Mall singer touches hearts across Japan, overseas
Oct. 3, 2017
Singer Yoshiko Hanzaki, also known as the "diva of the mall," has been performing in shopping centers for over 17 years. Her music is resonating with a wide audience, even people overseas.
A crowd has gathered at a shopping mall for a concert by Hanzaki. The 36-year-old singer has performed in over 200 malls around Japan. "Your lunch box might not have all of your favorites, I'm sorry, but that's because I care about your health," she sings.
Hanzaki talks with shoppers and listens to their everyday worries and concerns, then channels them into her music. "Sakura, as cherry blossom petals fly in the sky, I wish I could send you the dream we chased together," she sings in a song about a person who has passed on.
"It speaks to me directly. The lyrics echo my own feelings and that makes me cry." "I've been so depressed recently. During the concert, I got choked up and started crying. After going through that, I feel like I can move forward," say people in the audience.
After the performance, the audience waits in line to tell Hanzaki their stories. "I lost my daughter, so it really touched my heart," a woman tells her. Hanzaki sometimes spends more than 3 hours talking with audience members. "We shake hands and everyone gets very emotional. I feel like I've made a strong connection with them," she says.
Hanzaki was inspired to reach out to people through her music after receiving a letter several years ago. It came from a mother who had lost her son in a car accident. The mother talked about how she carried her grief even as she tried to move on. Hanzaki has re-read the letter many times. "I had these feelings caught up inside me for a long time. One day, they suddenly came out as music. Instead of just saying "Be strong," I tried to write a song like I was right there beside her. By doing that, I thought I could support her a little more," says Hanzaki.
Hanzaki’s music has also started to find an audience overseas. A Taiwanese TV station ran a story about her, including translations of her lyrics. It drew a strong response from viewers. The broadcast gave Hanzaki an opportunity to perform overseas for the first time. Naturally, the venue was a shopping mall. Even in Taiwan, Hanzaki sings in Japanese. But many people have come to hear her perform.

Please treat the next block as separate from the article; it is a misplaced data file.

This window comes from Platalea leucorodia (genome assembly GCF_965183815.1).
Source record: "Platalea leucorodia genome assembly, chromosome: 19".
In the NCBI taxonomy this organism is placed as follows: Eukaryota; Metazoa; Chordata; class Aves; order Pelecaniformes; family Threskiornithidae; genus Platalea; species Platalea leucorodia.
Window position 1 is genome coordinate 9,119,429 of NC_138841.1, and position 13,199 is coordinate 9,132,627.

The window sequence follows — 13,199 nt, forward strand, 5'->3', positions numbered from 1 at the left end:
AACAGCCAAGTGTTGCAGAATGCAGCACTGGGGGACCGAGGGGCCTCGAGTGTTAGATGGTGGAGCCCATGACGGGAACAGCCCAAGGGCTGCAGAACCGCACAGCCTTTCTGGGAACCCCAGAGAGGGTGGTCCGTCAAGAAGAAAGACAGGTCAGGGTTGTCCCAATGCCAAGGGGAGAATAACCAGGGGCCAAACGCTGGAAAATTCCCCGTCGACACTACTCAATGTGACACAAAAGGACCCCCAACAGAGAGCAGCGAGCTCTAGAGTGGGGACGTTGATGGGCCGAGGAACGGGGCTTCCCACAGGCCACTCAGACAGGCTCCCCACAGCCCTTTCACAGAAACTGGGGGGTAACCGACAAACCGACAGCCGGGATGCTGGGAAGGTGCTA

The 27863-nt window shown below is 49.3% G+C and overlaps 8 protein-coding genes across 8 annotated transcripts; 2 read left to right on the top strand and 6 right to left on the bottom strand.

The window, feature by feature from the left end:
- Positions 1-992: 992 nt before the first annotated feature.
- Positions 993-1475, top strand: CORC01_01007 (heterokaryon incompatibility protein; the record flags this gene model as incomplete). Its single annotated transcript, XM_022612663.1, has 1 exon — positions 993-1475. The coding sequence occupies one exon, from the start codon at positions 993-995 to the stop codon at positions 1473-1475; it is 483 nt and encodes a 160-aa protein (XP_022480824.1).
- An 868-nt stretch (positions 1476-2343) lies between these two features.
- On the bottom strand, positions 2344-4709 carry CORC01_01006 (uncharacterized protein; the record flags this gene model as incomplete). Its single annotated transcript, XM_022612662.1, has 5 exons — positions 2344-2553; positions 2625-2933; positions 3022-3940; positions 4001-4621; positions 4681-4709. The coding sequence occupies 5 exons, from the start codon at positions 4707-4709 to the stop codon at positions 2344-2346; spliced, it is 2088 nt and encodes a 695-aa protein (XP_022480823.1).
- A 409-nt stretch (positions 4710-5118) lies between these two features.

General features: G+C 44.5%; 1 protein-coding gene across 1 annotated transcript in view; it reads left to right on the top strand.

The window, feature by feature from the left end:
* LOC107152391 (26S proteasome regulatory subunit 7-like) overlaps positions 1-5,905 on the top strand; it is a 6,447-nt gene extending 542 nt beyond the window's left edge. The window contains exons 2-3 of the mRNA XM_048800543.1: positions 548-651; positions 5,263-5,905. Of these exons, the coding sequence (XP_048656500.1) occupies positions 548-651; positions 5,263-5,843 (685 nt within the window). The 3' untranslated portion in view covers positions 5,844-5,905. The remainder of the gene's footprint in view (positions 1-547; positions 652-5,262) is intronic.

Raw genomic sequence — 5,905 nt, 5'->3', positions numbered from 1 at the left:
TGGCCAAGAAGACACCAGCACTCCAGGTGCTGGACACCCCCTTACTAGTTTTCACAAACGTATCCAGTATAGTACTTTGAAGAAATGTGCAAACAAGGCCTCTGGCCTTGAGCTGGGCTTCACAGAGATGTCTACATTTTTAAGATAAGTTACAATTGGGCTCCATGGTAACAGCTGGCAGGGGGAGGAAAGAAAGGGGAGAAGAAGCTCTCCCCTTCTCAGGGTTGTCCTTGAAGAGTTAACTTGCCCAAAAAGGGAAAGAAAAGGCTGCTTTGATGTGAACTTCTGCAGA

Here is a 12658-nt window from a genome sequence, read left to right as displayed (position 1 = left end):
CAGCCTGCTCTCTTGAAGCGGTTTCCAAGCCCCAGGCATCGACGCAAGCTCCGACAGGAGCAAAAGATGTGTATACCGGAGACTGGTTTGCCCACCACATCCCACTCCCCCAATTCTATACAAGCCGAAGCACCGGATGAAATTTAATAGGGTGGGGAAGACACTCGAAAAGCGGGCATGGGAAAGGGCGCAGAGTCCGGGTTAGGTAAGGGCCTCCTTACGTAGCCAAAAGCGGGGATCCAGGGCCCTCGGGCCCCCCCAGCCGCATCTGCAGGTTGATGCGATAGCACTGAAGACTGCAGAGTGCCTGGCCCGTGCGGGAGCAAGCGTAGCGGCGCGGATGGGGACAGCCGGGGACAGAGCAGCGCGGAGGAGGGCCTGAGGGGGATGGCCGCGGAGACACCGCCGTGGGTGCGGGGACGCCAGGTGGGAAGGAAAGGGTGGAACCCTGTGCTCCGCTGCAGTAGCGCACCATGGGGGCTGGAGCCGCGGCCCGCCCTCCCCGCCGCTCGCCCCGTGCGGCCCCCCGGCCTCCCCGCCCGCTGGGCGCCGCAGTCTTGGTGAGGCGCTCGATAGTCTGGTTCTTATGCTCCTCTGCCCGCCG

Huang Wen-Yi and her husband Chen Chih-Chun traveled for an hour to get here. They wanted to hear Hanzaki's songs live. The couple lost their daughter, Chen You-Jen, 2 years ago. A blood disease claimed her life when she was 8 years old. Several days before she died, she asked her mother to help record her voice in her hospital room. "Don't worry about me. I am a strong girl," she says in the recording.
"My daughter was acting like she was OK," says Huang. "I can't bear it. I can't stop crying," says her husband. Two years on, they are still struggling to come to terms with You-Jen's death. They have left her room untouched. While they were in deep mourning, they happened to hear Hanzaki’s song on the TV. "There are times when facing forward can be hard enough," Hanzaki sang.
Huang felt like the words were written especially for her. "When you're truly sad, you can't look forward. This song gets close to my wounded heart," she says. Huang sent Hanzaki a message to show her gratitude. She said she was touched by the singer's music and hoped someday she could hear it live. Then she received an unexpected reply. It said Hanzaki was performing in Taiwan and would like to meet her.
The day of the concert, Hanzaki invited Huang backstage. "I was deeply moved by your songs. Your songs heal me. Please keep singing," Huang tells Hanzaki.
NHK's Taipei Bureau Chief Wakako Takada joins Newsroom Tokyo anchors Hideki Nakayama and Aki Shibuya.
Shibuya: It's great to see that her music is crossing borders.
Takada: Yes, in fact, Wen-Yi and her husband are planning to visit Tokyo next month to attend one of Hanzaki’s concerts. It’s their first overseas trip since their daughter died 2 years ago. It seems Hanzaki's songs are not only bringing comfort, but also bringing people from different countries together.
Nakayama: Covering this story, what was your impression of Hanzaki?
Takada: Hanzaki looked calm at first, but as I got to know her, I found out she's very sensitive to other people’s feelings. And she's great at expressing those feelings through her songs. Her lyrics really resonate with listeners. At the concert in Taiwan, translations were handed out to the audience. People I spoke to said Hanzaki’s songs made them think of someone special, or brought back precious memories.